8. Eliminate the wasted motion of the specialist referral for responsible consumers - by granting all patients the right to self refer to a specialist, and then only limiting that right for those who abuse it, the Plan assures that access to specialists is not delayed by procedural barriers that punish the many for the conduct of the few.
    9. End the wasted motion and paperwork associated with point of service deductibles and co-pays - through the elimination of the ritual of collecting and accounting for these charges.
    10. Fully protect the catastrophically ill or injured - through a health care system that does not have the usual life time caps that are easily exceeded by those with serious and chronic illnesses or disabilities requiring intensive skilled care.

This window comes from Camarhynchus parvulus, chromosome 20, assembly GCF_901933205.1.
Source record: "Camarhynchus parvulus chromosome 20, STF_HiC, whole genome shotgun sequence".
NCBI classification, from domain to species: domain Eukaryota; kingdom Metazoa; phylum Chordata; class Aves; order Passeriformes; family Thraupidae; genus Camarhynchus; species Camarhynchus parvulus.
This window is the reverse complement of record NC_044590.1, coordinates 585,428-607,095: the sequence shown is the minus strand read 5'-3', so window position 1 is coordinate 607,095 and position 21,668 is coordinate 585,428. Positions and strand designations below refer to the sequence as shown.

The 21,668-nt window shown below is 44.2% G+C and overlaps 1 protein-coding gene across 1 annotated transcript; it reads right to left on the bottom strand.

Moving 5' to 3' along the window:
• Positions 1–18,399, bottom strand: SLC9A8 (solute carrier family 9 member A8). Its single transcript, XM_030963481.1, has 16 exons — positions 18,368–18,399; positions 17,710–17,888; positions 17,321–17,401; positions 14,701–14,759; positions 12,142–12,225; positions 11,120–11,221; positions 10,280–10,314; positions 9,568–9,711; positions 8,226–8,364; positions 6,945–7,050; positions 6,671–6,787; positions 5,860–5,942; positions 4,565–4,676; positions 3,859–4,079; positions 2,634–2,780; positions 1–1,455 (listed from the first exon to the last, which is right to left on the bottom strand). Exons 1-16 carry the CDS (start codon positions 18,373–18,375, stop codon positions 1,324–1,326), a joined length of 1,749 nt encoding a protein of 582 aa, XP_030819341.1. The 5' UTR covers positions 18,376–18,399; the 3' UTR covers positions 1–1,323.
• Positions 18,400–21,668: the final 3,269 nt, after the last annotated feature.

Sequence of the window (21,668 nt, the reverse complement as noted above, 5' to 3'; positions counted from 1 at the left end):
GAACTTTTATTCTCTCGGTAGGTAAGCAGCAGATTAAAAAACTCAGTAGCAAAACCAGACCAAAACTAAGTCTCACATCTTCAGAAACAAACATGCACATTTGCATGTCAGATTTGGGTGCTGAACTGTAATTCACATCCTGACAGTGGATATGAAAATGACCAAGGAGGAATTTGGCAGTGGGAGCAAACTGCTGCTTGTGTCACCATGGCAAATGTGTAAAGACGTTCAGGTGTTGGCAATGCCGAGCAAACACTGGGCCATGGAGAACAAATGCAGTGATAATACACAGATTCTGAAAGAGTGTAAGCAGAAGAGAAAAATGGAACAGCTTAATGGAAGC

11. End the practice of overcharging the uninsured - which is an ironic and absurd reality in the current system.  Many hospitals and doctors charge uninsured patients a higher rate than the reimbursement accepted from private insurers and government programs.  As a result the patients least able to pay have been charged the most and often are driven into bankruptcy.  Universal coverage through a single payer ends this disparity once and for all.
    12. Create millions of qualified first responders - through enhanced health care education every graduating high school senior can be a certified first responder ready and able to assist a family member, friend, or even a total stranger until help arrives.  This can mean the difference between recovery and a lifelong disability or death.